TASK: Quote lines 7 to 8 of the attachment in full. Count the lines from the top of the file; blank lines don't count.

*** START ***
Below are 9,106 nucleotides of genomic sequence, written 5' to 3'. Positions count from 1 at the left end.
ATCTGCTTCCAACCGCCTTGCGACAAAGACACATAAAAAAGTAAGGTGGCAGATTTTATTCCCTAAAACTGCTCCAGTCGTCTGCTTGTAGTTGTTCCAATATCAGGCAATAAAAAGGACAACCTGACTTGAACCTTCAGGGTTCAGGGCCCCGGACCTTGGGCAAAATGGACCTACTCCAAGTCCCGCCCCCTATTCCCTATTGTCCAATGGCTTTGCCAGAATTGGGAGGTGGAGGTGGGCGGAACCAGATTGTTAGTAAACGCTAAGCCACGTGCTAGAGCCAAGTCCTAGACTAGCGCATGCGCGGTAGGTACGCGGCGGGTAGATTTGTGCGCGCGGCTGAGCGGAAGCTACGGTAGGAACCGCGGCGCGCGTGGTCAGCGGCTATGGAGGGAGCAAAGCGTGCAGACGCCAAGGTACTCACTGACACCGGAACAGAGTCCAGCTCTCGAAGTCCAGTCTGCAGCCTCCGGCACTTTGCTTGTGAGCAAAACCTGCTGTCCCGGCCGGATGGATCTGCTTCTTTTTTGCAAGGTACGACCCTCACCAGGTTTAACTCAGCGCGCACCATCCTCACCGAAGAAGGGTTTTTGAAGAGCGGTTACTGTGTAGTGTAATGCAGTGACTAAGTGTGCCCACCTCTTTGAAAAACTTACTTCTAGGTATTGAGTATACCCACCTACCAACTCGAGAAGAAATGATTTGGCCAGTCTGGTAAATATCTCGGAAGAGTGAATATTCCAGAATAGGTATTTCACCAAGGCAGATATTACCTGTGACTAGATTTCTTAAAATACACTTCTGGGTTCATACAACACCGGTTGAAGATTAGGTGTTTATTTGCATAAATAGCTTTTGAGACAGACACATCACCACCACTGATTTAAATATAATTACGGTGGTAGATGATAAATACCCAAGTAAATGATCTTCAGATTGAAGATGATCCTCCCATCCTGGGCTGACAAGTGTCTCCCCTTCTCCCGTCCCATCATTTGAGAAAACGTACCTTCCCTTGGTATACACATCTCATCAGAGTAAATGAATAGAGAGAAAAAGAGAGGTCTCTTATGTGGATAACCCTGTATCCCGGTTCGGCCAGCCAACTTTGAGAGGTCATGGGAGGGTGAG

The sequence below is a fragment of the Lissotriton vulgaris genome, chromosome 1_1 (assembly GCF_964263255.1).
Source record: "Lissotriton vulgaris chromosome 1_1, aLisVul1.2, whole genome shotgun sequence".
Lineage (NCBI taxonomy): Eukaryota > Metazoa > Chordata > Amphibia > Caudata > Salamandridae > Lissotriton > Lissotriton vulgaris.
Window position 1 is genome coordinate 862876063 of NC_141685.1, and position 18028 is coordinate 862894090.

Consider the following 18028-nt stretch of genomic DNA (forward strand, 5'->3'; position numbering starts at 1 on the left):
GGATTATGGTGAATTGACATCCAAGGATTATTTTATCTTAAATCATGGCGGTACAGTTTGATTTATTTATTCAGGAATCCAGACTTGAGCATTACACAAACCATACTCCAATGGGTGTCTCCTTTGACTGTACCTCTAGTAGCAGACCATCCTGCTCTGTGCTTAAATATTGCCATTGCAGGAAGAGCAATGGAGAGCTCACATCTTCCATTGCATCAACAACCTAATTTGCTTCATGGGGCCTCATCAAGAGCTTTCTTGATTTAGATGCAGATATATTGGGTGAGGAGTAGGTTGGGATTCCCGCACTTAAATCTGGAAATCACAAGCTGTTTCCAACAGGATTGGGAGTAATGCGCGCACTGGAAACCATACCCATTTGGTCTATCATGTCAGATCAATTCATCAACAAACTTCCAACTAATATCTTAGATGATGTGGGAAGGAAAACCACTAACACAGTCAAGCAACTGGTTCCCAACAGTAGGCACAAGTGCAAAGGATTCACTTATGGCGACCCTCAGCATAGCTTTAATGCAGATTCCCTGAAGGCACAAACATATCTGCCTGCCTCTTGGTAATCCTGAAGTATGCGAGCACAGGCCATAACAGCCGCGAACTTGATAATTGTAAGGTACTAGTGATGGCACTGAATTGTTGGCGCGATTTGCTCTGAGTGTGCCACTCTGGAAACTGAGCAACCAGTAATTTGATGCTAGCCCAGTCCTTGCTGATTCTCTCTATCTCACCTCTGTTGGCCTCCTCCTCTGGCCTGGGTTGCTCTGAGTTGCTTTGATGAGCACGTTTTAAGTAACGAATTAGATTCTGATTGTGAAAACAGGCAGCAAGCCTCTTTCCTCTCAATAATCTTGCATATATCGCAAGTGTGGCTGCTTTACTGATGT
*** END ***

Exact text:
Consider the following 18028-nt stretch of genomic DNA (forward strand, 5'->3'; position numbering starts at 1 on the left):
GGATTATGGTGAATTGACATCCAAGGATTATTTTATCTTAAATCATGGCGGTACAGTTTGATTTATTTATTCAGGAATCCAGACTTGAGCATTACACAAACCATACTCCAATGGGTGTCTCCTTTGACTGTACCTCTAGTAGCAGACCATCCTGCTCTGTGCTTAAATATTGCCATTGCAGGAAGAGCAATGGAGAGCTCACATCTTCCATTGCATCAACAACCTAATTTGCTTCATGGGGCCTCATCAAGAGCTTTCTTGATTTAGATGCAGATATATTGGGTGAGGAGTAGGTTGGGATTCCCGCACTTAAATCTGGAAATCACAAGCTGTTTCCAACAGGATTGGGAGTAATGCGCGCACTGGAAACCATACCCATTTGGTCTATCATGTCAGATCAATTCATCAACAAACTTCCAACTAATATCTTAGATGATGTGGGAAGGAAAACCACTAACACAGTCAAGCAACTGGTTCCCAACAGTAGGCACAAGTGCAAAGGATTCACTTATGGCGACCCTCAGCATAGCTTTAATGCAGATTCCCTGAAGGCACAAACATATCTGCCTGCCTCTTGGTAATCCTGAAGTATGCGAGCACAGGCCATAACAGCCGCGAACTTGATAATTGTAAGGTACTAGTGATGGCACTGAATTGTTGGCGCGATTTGCTCTGAGTGTGCCACTCTGGAAACTGAGCAACCAGTAATTTGATGCTAGCCCAGTCCTTGCTGATTCTCTCTATCTCACCTCTGTTGGCCTCCTCCTCTGGCCTGGGTTGCTCTGAGTTGCTTTGATGAGCACGTTTTAAGTAACGAATTAGATTCTGATTGTGAAAACAGGCAGCAAGCCTCTTTCCTCTCAATAATCTTGCATATATCGCAAGTGTGGCTGCTTTACTGATGT